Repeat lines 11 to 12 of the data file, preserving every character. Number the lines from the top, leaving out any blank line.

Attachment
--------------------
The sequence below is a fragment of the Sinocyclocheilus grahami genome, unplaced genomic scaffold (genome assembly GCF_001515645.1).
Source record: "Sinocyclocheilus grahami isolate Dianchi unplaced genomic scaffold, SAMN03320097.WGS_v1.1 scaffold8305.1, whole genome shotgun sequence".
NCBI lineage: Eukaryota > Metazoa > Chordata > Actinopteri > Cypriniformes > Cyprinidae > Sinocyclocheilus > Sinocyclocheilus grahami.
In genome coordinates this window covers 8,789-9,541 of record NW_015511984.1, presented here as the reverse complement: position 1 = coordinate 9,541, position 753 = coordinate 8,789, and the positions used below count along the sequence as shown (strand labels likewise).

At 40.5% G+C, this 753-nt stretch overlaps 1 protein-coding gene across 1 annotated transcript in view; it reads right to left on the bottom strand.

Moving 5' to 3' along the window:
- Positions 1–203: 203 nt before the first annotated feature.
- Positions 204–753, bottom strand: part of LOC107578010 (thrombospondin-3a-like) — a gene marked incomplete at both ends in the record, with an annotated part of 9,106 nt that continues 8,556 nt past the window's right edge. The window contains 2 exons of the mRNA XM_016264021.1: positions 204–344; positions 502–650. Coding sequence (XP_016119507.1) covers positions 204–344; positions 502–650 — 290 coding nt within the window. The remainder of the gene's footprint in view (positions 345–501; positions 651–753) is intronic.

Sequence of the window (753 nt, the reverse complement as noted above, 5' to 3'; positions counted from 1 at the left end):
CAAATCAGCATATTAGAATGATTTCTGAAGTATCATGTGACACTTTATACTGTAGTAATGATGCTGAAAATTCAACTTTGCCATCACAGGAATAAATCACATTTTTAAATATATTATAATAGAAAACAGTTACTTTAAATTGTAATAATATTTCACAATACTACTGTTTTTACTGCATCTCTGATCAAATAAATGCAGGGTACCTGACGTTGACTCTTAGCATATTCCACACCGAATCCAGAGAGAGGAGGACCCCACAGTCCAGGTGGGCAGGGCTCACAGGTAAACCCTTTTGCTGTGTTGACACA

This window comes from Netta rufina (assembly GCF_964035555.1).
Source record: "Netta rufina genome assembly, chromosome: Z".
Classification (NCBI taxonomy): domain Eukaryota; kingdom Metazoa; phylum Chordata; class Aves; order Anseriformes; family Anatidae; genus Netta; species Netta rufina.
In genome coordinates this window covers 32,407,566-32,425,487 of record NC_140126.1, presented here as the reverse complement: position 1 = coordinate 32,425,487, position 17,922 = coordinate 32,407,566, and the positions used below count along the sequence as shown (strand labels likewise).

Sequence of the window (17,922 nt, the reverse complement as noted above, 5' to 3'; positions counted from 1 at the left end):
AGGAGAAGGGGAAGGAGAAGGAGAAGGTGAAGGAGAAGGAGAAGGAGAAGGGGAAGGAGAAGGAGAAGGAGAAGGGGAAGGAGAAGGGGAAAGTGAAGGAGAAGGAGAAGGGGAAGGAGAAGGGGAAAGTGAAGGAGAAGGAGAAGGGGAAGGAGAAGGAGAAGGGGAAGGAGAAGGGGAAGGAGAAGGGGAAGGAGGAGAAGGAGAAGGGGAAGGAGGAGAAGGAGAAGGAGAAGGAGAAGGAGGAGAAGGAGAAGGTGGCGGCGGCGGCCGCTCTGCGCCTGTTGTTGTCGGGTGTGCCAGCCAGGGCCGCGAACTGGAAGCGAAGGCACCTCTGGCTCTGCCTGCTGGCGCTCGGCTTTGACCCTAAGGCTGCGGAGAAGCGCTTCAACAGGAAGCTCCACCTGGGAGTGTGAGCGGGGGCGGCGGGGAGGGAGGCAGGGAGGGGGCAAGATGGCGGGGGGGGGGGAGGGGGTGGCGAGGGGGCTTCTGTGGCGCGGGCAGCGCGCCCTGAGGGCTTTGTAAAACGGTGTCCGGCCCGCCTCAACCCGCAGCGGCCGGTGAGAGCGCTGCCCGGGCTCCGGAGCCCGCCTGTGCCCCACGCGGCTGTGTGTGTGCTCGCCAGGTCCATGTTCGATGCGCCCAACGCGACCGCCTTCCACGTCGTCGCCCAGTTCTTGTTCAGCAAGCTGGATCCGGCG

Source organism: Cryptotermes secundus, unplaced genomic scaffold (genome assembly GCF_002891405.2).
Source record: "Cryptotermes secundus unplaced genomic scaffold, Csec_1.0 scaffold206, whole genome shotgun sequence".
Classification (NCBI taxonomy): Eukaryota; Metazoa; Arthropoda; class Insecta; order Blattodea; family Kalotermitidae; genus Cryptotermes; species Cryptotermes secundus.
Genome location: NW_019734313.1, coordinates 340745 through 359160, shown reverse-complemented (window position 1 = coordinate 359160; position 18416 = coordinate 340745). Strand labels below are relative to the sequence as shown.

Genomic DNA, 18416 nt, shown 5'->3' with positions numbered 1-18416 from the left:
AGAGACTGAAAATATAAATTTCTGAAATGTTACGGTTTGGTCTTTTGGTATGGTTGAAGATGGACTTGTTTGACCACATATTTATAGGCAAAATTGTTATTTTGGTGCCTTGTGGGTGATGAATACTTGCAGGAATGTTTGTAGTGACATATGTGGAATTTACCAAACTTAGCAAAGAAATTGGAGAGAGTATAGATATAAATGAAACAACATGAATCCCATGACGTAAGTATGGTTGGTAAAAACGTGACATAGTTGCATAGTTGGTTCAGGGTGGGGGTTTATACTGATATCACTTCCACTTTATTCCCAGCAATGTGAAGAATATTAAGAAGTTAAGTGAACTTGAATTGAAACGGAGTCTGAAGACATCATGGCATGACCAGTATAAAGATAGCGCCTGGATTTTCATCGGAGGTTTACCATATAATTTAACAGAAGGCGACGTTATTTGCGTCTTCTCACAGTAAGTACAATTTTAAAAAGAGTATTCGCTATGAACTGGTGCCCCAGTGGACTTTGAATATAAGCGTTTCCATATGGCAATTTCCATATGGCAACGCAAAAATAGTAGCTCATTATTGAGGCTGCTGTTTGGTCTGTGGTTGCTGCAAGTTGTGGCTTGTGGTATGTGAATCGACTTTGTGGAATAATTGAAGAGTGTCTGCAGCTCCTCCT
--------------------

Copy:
This window comes from Netta rufina (assembly GCF_964035555.1).
Source record: "Netta rufina genome assembly, chromosome: Z".